Dad To Be Diet And Lifestyle
For long, it has been believed that excellent maternal health is all what you need for a healthy conception and uncomplicated childbirth. But according to a new study, diet and overall physical health of father-to-be also plays a very strong role in the development and long-term health of the baby.
Researchers at McGill University in Montreal, Canada have concluded that since 50% of the genetic information is contributed by the father (via sperm); the overall fitness and health of father-to-be can strongly impact the development of fetus (1).
Essentials Of Dad-To-Be Diet And Lifestyle:
1. Consumption of diet rich in Folate:
Healthcare providers encourage mothers to consume sufficient quantities of folate before getting pregnant as well as during pregnancy. However, little research has been conducted to study the role of folate supplementation in fathers until recently.
The Research team led by Sarah Kimmins in the Montreal study suggested that folate supplementation helps in the stability of genomes and delivery of biochemical tags that are required to turn-on or turn-off genes.
Laboratory study conducted on mice explained that birth defects are more likely to occur in offspring born to folate- deficient mice fathers as opposed to those who were fed a diet high in folate. Investigators also suggested that folate deficiency can increase the risk of developing various anomalies like spinal deformities and cranio-facial defects by 30% in the offspring. In addition, there is also an increase likelihood of developing serious health issues such as schizophrenia, cancer, autism and diabetes later in life due to abnormal expression of more than 300 genes (1).
Folate (also known as Vitamin B-9) can be obtained from green leafy vegetables as well as meat, cereals and fruits. Besides folate, dad-to-be should also consider consuming other essential vitamins and minerals such as Vitamin A, E, selenium, Vitamin C, Magnesium and B complex.
2. Normal calorie intake:
It is very important to consume adequate calories in the diet to maintain normal metabolism. A new study reported in the American Journal of Physiology-Endocrinology and Metabolism (2) suggested that diet-induced obesity can alter the expression of genes in the sperms; thereby aggravating the risk of passing on metabolic diseases like obesity in the offspring. Obesity in males can also aggravate the risk of following health issues:
- Insulin resistance
- Impaired glucose homeostasis
- Chronic degenerative disorders
- Premature aging
Several research studies have statistically proven that female offspring born to obese fathers have a tendency to get obese due to abnormal metabolism of a powerful regulatory hormone leptin (2).
3. Regular physical activity:
Adequate physical activity is not only required for the maintenance of normal body weight but also for the optimal regulation of metabolism. Exercise improves the circulation to reproductive organs, improve libido, enhance sexual vigor and build stamina that aids in healthy sexual activity. Dads who work-out regularly have adequate testosterone levels in addition to other hormones.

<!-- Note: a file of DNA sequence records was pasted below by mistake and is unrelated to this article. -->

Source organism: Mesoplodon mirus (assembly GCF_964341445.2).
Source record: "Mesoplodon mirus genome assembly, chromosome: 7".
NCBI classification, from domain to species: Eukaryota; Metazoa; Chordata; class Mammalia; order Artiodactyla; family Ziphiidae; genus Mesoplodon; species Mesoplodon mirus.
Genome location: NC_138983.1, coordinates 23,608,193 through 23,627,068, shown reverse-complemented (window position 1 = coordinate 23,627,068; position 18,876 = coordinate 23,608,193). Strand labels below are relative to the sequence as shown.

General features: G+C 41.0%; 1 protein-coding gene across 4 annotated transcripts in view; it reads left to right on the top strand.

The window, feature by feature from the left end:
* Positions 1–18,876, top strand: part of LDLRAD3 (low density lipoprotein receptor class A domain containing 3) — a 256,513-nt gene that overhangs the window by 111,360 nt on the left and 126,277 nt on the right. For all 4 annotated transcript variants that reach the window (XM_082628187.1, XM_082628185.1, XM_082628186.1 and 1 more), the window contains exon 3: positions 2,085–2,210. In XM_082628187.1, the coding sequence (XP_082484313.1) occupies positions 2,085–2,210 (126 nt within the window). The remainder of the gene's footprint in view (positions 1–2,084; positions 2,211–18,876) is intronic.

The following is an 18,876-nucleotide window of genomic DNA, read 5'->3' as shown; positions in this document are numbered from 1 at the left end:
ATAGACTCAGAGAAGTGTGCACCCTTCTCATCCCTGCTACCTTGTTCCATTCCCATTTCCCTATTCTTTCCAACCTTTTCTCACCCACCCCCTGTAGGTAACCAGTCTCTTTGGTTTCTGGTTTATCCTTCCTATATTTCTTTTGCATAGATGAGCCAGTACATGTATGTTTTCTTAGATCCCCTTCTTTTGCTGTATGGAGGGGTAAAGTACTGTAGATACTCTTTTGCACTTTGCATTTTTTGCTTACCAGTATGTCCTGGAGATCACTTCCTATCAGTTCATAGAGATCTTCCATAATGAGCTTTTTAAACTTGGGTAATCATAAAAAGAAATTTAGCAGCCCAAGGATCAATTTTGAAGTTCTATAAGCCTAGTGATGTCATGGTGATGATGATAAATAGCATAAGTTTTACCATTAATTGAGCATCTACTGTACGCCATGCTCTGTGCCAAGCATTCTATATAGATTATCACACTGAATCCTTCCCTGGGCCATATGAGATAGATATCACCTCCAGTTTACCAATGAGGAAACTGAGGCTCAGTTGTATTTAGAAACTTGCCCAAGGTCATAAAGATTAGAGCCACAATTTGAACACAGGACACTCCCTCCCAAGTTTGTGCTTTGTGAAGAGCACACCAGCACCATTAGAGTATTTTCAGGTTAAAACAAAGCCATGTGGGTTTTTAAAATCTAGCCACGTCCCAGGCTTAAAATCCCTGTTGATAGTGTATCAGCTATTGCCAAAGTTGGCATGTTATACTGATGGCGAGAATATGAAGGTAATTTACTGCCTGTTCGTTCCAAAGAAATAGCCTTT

4. Limitation of alcohol and cigarette smoking:
Females who are looking to become pregnant are strictly asked to avoid alcohol and cigarette smoking due to high risk of deleterious effects on the growing fetus. However, according to another study reported in the Journal of the National Cancer Institute (3) suggested that paternal smoking is associated with a high risk of cancer among the offspring of non-smoking mothers.
According to another study reported in Teratology journal (4), investigators concluded after thorough statistical analysis that history paternal smoking is associated with an increased risk of various anomalies in the offspring such as; pulmonic stenosis, nasal aplasia, preauricular cyst, urethral stenosis, hemangioma, cleft palate, and hydrocephalus. The risk of complications increases several fold in fathers who are old or consume alcohol and other drugs.
Who Should Consider Folate And Other Nutritional Supplements?
Men who are looking to start their families soon, should consider discussing with their healthcare professional if they require one or more of the supplements listed above:
- Men with a metabolic condition (such as obesity) as metabolism or utilization of micronutrients is higher in such individuals.
- Men who are under the recommended weight limit for age.
- Men who have poor dietary intake of essential nutrients due to a health issues (gut conditions like IBD or gut resection surgery) or poor availability.
- Men who consume too much junk food or high-fat diet as these men are unable to digest/ metabolize dietary nutrients efficiently.
1. Lambrot, R., Xu, C., Saint-Phar, S., Chountalos, G., Cohen, T., Paquet, M., … & Kimmins, S. (2013). Low paternal dietary folate alters the mouse sperm epigenome and is associated with negative pregnancy outcomes. Nature communications, 4.
2. McPherson, N. O., Owens, J. A., Fullston, T., & Lane, M. (2015). Preconception diet or exercise intervention in obese fathers normalizes sperm microRNA profile and metabolic syndrome in female offspring. American Journal of Physiology-Endocrinology and Metabolism, 308(9), E805-E821.
3. Ji, B. T., Shu, X. O., Zheng, W., Ying, D. M., Linet, M. S., Wacholder, S., … & Jin, F. (1997). Paternal cigarette smoking and the risk of childhood cancer among offspring of nonsmoking mothers. Journal of the National Cancer Institute, 89(3), 238-243.
4. Savitz, D. A., Schwingl, P. J., & Keels, M. A. (1991). Influence of paternal age, smoking, and alcohol consumption on congenital anomalies. Teratology, 44(4), 429-440.